Take the 2-minute tour ×
Stack Overflow is a question and answer site for professional and enthusiast programmers. It's 100% free, no registration required.

Bear with me please because my SQL is not that good.

I want to write a query that takes into consideration information from 3 different tables.

Let me explain the situation: When a customer books a room, they have the preference of several rooms and the rooms can be booked on individual days (one unique booking has to be made per day) at different times.

I now want to write a query that will check if a room is available on a certain time of the day. These are the tables I have on my database


This table stores information about each room


id (primary key)


This table stores message about each request made


id (primary key)
preference_id (foreign key from preference.id)

This table stores information about each request made.


This table stores information about all the room preferences.

id (PK)      
request_id (foreign key from request.id)      
room_id (foreign key from room.id)

I hope what I am trying to do has become apparent.

If for example I am checking whether room C233 is booked on Monday, 09:00 - I would need to look up the room information in the room table and then use the room_id in the preference table to look up the request_id.

Once I have the request_id which has been linked to a specific room (in the room preference table) I can see whether day_id=1 and period_id=1 in the request table. If day_id=1 and period_id=1 then it means that the room is booked at Monday, 09:00.

This means that room is not available so it isn't counted but if this row could not be found then it would be counted.

This is the SQL I've written so far - its very simple but it doesn't do everything I want it to do:

SELECT COUNT(*) totalCount FROM ts_room

In addition to this, I have been offered advice on another forum - this code here. But it doesn't work at all. I don't think it meets my criteria:

SELECT  COUNT(*) totalCount
FROM    room a
        INNER JOIN preference b
            ON a.id = b.room_id
        INNER JOIN ts_request c
            ON b.request_id = c.preference_id
WHERE   c.day_id = 1 AND c.period_id = 1

Thanks in advance!

share|improve this question
The Query is not selecting a particular room (e.g. C233), but the general structure seems right. When you say it is not working at al, what do you mean? –  Darius X. Feb 15 '13 at 20:20
@Darius, why is the query not selecting a particular room? I'm working with Omar on this projct - we've tested the code and noting is returned –  methuselah Feb 15 '13 at 20:49
So you mean 0 is returned, or NULL is returned, or....? It should return an integer, even if no rooms are found for your criteria –  Melanie Feb 15 '13 at 22:09
It returns 0 at the moment –  methuselah Feb 15 '13 at 22:25
Is there a room that's been reserved such that c.day_id = 1 and c.period_id = 1? –  Melanie Feb 15 '13 at 22:33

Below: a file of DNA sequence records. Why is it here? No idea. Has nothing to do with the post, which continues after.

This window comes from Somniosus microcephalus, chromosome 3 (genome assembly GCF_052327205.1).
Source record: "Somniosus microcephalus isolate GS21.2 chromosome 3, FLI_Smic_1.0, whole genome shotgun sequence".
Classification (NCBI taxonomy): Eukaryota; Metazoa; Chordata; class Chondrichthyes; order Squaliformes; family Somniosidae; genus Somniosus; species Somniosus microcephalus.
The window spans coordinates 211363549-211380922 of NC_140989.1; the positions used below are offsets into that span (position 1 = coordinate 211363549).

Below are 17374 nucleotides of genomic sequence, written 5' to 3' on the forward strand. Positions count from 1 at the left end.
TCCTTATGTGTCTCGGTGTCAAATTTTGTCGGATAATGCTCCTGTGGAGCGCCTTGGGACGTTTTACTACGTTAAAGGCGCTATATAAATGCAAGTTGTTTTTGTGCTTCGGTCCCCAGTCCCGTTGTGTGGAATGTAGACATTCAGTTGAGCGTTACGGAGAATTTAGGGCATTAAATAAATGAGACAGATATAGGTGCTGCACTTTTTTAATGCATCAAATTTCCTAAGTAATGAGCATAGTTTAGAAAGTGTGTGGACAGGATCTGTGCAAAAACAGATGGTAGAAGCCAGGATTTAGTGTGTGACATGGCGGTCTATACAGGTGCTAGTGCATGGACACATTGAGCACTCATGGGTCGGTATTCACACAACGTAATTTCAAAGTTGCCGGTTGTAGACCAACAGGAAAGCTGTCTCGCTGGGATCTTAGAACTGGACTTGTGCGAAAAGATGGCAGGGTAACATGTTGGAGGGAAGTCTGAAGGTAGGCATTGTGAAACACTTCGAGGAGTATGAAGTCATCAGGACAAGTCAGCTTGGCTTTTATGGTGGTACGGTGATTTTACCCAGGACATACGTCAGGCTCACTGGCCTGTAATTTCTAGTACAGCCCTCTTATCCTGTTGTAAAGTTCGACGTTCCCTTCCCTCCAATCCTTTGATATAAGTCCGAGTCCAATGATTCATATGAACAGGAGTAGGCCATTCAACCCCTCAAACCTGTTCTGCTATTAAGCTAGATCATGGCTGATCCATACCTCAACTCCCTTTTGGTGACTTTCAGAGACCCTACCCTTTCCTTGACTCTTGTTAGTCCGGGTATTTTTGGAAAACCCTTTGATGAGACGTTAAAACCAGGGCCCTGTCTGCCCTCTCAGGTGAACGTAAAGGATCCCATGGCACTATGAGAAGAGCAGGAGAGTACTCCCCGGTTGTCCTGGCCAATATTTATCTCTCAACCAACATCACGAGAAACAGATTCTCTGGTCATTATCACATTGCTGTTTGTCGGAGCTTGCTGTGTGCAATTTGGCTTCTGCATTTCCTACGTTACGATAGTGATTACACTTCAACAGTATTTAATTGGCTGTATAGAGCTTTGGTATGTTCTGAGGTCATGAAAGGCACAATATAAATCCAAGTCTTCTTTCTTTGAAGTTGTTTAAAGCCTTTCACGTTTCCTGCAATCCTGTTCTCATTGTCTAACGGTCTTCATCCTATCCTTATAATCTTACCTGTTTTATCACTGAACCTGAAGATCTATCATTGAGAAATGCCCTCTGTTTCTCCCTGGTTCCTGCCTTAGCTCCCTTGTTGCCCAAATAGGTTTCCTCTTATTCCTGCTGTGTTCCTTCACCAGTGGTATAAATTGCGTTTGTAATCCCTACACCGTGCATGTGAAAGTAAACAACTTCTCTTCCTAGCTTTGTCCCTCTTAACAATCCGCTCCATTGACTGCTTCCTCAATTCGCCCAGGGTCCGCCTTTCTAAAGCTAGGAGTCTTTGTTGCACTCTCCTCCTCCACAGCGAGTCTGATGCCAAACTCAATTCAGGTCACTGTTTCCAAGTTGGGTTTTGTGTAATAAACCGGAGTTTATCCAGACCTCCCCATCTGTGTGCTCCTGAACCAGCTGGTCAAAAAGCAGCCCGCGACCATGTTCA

1 Answer 1

OK, that code you posted is close to correct, but has a couple of problems. First, there's an inconsistency in your name for the request table. In your description you just call it 'request', but in the code it's 'ts_request'. Might just be a typo in your question though.

The other issue is that the keys in your second INNER JOIN (between preference and request) are mixed up. You have b.request_id = c.preference_id. IE: you're trying to match the two foreign keys up with each other, rather than with the primary keys that they represent. You only need one primary/foreign key pair to do the join. So this should work (not tested):

SELECT  COUNT(*) totalCount
FROM    room a
        INNER JOIN preference b
            ON a.id = b.room_id
        INNER JOIN request c
            ON b.request_id = c.id
WHERE   c.day_id = 1 AND c.period_id = 1

(I'm not a fan of using totally non-descriptive identifiers a, b, and c, but it's valid code. Personally I would at least use rm, rq, pf, or something identifiable like that. Or even just stick with the table names since they're fairly short anyway.)

One thing to note is that having foreign keys in both directions from the request and preferences tables means there is exactly one preference per request. (Or possibly zero if the preference_id field in the request table can be left blank/null.) If you intended it to be possible for there to be multiple preferences submitted per request, that preference_id foreign key column should be removed, since it's not a unique value. It's also not required for the above query, although if indeed there is indeed a limitation of one preference per request, it's obviously possible you've included it for use somewhere else.

Edit: As mentioned in the comments on your question, this query also doesn't look for a specific room, but rather returns the total number of rooms reserved for day 1, period 1. If you want a specific room, you would also have to add "AND a.id = " to your WHERE clause.

share|improve this answer

Your Answer


By posting your answer, you agree to the privacy policy and terms of service.

Not the answer you're looking for? Browse other questions tagged or ask your own question.